This doesn’t actually trouble me. I’m quite comfortable with the idea that whatever self I have will dissipate on my death or the death of my brain and that, whatever it is, self isn’t even contiguous within my lifetime. I sleep at night and like everyone I have episodes of microsleep. Sometimes I drift off into my thoughts and become oblivious to the world around me while at other times I am so engrossed in a task that time will fly by as if I am being magically transported into the future, missing what transpires in the meantime. I have had both general anaesthetic and something similar to propofol – which is administered immediately prior to unpleasant procedures which require the patient to be calm and relaxed but not necessarily unconscious or inert and it has the added benefit of preventing the laying down of memories for the short period that it is active.
Some version of “me” would have experienced the discomfort the procedure at the time but I don’t remember anything about it. I just remember being wheeled into the surgical theatre, the anaesthetist putting a mask on me and asking me to count back from 10 to 1 and then I was in the recovery ward. Anything that happened in the half hour or so in between might well have not happened.
I would have to say that the self who experienced discomfort in the surgical theatre was “me”. But while I remember being the person who was going into theatre I don’t have any recollection of being a person for about half an hour after that. Because of the nature of the drug, I know that there would have been a contiguous “me” in there, experiencing being a self in discomfort, but there is no chain of experience between the “me” I am today and that person. In other words, there was some form of “me” in the past that is disconnected from the “me” of today, a “me” that bravely suffered and was no more, allowing another version of “me” to continue on without any sense of being inconvenienced or discomforted by minor surgery.
You want to tie me to eliminative materialism, which I suppose is okay if we limit that concept to the idea of the soul – so if we think of materialism eliminating the soul. Just note, however, that there may be more to eliminative materialism than the negation of the soul and I am not signing myself up to an entire school of thought just because we have identified this one element of concordance. The key question is whether I am being eliminative with regard to the self. The answer would be no, not at all, so long as we permit consideration of an emergent phenomenon that we call “self”.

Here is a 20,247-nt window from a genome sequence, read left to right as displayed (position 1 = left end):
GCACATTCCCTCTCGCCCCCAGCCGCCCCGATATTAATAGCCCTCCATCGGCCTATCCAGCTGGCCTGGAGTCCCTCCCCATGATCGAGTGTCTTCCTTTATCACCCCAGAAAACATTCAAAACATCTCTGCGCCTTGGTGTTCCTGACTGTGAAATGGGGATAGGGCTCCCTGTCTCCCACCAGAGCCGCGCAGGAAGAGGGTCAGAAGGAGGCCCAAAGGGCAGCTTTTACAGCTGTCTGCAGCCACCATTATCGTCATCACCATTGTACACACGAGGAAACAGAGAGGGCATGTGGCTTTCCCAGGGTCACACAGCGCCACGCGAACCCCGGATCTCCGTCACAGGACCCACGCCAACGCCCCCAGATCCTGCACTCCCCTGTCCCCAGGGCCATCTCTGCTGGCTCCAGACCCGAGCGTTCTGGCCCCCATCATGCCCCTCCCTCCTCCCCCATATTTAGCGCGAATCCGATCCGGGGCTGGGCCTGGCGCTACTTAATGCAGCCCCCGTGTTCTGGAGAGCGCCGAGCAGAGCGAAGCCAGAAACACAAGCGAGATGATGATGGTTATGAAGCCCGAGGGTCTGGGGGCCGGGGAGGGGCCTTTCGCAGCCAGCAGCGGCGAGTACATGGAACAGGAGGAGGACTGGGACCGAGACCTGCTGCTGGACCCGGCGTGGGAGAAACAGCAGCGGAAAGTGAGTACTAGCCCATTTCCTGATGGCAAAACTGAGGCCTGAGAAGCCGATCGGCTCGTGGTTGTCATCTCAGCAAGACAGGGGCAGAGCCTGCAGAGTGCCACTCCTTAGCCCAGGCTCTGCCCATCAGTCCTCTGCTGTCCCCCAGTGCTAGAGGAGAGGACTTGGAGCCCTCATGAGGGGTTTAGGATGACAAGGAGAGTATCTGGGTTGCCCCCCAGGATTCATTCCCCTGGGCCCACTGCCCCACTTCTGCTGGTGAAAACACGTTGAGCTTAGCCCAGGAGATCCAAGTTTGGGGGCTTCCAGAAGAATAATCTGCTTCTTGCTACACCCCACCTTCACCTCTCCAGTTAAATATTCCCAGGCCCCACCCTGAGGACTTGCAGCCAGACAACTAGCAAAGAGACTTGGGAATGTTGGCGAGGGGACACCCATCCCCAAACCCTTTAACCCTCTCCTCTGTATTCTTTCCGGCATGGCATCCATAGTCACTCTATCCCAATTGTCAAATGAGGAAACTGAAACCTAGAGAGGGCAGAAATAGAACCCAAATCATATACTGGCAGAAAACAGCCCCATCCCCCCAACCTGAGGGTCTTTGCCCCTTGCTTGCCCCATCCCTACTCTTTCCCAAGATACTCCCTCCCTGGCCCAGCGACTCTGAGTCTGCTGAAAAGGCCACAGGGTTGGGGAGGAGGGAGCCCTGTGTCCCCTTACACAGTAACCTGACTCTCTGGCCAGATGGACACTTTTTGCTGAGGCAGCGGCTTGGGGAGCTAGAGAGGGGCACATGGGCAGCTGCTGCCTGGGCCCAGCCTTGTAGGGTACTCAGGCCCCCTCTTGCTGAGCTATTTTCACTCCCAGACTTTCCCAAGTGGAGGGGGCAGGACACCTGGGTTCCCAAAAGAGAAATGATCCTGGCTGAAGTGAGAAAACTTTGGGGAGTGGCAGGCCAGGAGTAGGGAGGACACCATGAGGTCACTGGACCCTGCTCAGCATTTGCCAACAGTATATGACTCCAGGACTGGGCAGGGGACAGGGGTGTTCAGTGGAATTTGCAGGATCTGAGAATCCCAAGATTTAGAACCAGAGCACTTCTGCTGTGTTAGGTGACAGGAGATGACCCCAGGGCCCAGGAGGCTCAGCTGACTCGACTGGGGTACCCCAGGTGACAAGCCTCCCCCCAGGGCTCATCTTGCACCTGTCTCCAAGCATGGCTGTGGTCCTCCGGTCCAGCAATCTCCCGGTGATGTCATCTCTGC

Could we simulate this emergent phenomenon in silicon? I don’t know, I personally doubt it, but perhaps we will be able to and the transhumans and singularitarians will eventually have their day. But I suspect that if I were ever to be “uploaded”, the upload would result in a “me in simulation”, not a “me in actuality”, because I consider being manifested by my own brain within my own body to be a key feature of the phenomenon of self that I refer to as “me”. If an upload does happen in the future, I am quite sure that my simulation will have a different opinion and might consider that the silicon manifestation of “me” is just as much “me” as my wetware version is today. The “me” of today will then become a little like the “me” on propofol, yet another non-contiguous version of my self.
I don’t know what you mean by “partitioning selves to genetic and local conditions”. It seems like partitioning is the wrong word here and you are trying to find another way to say “attributing/designating/allotting selves to genetic and local conditions”, as if the causal mechanisms were distributing pre-existing selves to young humans on the basis of the genetic and local conditions. That would be soul-like indeed, and I am quite convinced by the arguments against the soul concept.
Now on to gifts (the subject of ANT’s second response):
The first issue revolves around evidence for a deity. I had said “a true gift would be the provision of evidence that would support a belief, rather than the mere imposition of that belief”. What you seem to be focussing in on is the veracity of the belief and thus we seem to be blurring the line between the epistemological and the doxastic. (I’m not sure how I should conjugate “doxastic” into a noun to mirror epistemology, I’m leaning towards doxasty but it could be doxastology or doxastemology.) With the sort of imposition of belief that we are talking about here, do we know something that we believe or believe something that we know? Or both? Or neither?